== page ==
About the Book:A New York Times Notable Book
One of the Best Books of the Year: San Francisco Chronicle, Seattle Times
Cambridge student Serena Frome's beauty and intelligence make her the ideal recruit for M15. The year is 1972. The Cold War is far from over. England's legendary intelligence agency is determined to manipulate the cultural conversation by funding writers whose politics align with those of the government. The operation is code named "Sweet Tooth." Serena, a compulsive reader of novels, is the perfect candidate to infiltrate the literary circle of a promising young writer named Tom Haley. At first, she loves the stories. Then she begins to love the man. How long can she conceal her undercover life? To answer that question, Serena must abandon the first rule of espionage: trust no one.
Read an Excerpt
My name is Serena Frome (rhymes with plume) and almost forty years ago I was sent on a secret mission for the British Security Service. I didn’t return safely. Within eighteen months of joining I was sacked, having disgraced myself and ruined my lover, though he certainly had a hand in his own undoing.
I won’t waste much time on my childhood and teenage years. I’m the daughter of an Anglican bishop and grew up with a sister in the cathedral precinct of a charming small city in the east of England. My home was genial, polished, orderly, book-filled. My parents liked each other well enough and loved me, and I them. My sister Lucy and I were a year and a half apart and though we fought shrilly during our adolescence, there was no lasting harm and we became closer in adult life. Our father’s belief in God was muted and reasonable, did not intrude much on our lives and was just sufficient to raise him smoothly through the Church hierarchy and install us in a comfortable Queen Anne house. It overlooked an enclosed garden with ancient herbaceous borders that were well known, and still are, to those who know about plants. So, all stable, enviable, idyllic even. We grew up inside a walled garden, with all the pleasures and limitations that implies.
The late sixties lightened but did not disrupt our existence. I never missed a day at my local grammar school unless I was ill. In my late teens there slipped over the garden wall some heavy petting, as they used to call it, experiments with tobacco, alcohol and a little hashish, rock and roll records, brighter colors and warmer relations all round. At seventeen my friends and I were timidly and delightedly rebellious, but we did our schoolwork, we memorized and disgorged the irregular verbs, the equations, the motives of fictional characters. We liked to think of ourselves as bad girls, but actually we were rather good. It pleased us, the general excitement in the air in 1969. It was inseparable from the expectation that soon it would be time to leave home for another education elsewhere. Nothing strange or terrible happened to me during my first eighteen years and that is why I’ll skip them.
Left to myself I would have chosen to do a lazy English degree at a provincial university far to the north or west of my home. I enjoyed reading novels. I went fast--I could get through two or three a week--and doing that for three years would have suited me just fine. But at the time I was considered something of a freak of nature--a girl who happened to have a talent for mathematics. I wasn’t interested in the subject, I took little pleasure in it, but I enjoyed being top, and getting there without much work. I knew the answers to questions before I even knew how I had got to them. While my friends struggled and calculated, I reached a solution by a set of floating steps that were partly visual, partly just a feeling for what was right. It was hard to explain how I knew what I knew. Obviously, an exam in maths was far less effort than one in English literature. And in my final year I was captain of the school chess team. You must exercise some historical imagination to understand what it meant for a girl in those times to travel to a neighboring school and knock from his perch some condescending smirking squit of a boy. However, maths and chess, along with hockey, pleated skirts and hymn-singing, I considered mere school stuff. I reckoned it was time to put away these childish things when I began to think about applying to university. But I reckoned without my mother.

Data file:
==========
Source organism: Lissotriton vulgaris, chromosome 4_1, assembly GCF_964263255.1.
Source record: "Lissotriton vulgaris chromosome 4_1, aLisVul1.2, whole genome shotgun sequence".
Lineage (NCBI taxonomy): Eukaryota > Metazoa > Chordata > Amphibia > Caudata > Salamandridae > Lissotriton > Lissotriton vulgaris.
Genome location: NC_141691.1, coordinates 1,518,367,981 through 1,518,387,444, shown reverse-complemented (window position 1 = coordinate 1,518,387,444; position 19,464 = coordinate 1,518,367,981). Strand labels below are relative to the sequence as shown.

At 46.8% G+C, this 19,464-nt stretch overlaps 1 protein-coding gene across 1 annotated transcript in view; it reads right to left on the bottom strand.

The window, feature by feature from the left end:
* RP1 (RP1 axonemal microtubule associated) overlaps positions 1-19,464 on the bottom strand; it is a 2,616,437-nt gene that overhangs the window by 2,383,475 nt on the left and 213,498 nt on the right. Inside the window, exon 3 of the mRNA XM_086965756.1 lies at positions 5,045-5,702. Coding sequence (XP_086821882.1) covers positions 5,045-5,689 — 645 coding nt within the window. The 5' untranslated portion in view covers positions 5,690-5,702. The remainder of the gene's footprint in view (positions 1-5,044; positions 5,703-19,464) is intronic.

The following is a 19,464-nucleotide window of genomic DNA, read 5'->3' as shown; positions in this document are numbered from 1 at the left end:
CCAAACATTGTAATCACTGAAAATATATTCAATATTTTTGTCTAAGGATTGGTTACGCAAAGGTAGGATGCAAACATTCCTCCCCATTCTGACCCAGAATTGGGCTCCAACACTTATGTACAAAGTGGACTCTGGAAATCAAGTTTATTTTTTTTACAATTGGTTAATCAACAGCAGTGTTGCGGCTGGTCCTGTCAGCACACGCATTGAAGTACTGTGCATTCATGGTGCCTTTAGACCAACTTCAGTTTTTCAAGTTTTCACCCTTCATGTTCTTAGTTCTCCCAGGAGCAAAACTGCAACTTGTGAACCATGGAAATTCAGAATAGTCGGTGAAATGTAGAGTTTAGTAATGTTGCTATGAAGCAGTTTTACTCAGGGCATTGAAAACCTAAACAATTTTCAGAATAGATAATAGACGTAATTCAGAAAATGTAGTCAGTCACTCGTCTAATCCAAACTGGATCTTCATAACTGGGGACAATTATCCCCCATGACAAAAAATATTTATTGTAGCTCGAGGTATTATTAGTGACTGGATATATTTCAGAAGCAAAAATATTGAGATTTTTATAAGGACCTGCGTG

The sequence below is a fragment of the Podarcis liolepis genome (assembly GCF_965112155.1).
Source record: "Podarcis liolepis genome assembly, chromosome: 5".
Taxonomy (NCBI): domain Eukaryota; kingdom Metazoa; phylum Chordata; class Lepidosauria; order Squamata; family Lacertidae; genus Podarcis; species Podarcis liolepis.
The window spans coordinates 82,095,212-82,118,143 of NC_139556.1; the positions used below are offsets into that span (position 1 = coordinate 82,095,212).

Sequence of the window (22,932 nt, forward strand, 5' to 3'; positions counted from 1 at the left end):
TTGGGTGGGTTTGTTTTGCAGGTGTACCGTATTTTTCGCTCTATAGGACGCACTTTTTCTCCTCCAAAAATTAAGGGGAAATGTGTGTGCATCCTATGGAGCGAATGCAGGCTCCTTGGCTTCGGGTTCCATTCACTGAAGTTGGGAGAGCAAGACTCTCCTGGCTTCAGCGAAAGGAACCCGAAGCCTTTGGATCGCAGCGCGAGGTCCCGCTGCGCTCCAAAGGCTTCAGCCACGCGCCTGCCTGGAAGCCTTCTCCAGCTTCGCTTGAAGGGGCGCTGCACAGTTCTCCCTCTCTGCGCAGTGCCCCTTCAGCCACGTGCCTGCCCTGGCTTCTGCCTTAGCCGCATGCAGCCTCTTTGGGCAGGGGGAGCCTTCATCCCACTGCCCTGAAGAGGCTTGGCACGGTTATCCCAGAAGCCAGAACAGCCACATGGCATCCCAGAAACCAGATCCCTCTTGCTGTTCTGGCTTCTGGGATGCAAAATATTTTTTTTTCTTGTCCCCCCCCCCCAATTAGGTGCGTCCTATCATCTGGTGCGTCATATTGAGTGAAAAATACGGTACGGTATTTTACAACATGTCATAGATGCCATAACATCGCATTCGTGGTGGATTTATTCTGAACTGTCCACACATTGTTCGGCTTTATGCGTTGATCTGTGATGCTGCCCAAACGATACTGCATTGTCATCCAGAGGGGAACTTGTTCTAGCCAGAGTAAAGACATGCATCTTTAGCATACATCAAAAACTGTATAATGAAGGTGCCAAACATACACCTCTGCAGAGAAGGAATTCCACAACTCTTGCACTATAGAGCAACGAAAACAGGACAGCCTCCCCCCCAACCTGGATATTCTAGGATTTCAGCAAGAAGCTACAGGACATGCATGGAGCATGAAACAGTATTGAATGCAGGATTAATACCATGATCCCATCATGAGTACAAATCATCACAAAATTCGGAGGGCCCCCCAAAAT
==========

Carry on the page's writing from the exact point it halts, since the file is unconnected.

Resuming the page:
She was the quintessence, or parody, of a vicar’s then a bishop’s wife--a formidable memory for parishioners’ names and faces and gripes, a way of sailing down a street in her Hermes scarf, a kindly but unbending manner with the daily and the gardener. Faultless charm on any social scale, in any key. How knowingly she could level with the tight-faced, chain-smoking women from the housing estates when they came for the Mothers and Babies Club in the crypt. How compellingly she read the Christmas Eve story to the Barnardos’ children gathered at her feet in our drawing room. With what natural authority she put the Archbishop of Canterbury at his ease when he came through once for tea and Jaffa cakes after blessing the restored cathedral font. Lucy and I were banished upstairs for the duration of his visit. All this--and here is the difficult part--combined with utter devotion and subordination to my father’s cause. She promoted him, served him, eased his way at every turn. From boxed socks and ironed surplice hanging in the wardrobe, to his dustless study, to the profoundest Saturday silence in the house when he wrote his sermon. All she demanded in return--my guess, of course--was that he love her or, at least, never leave her.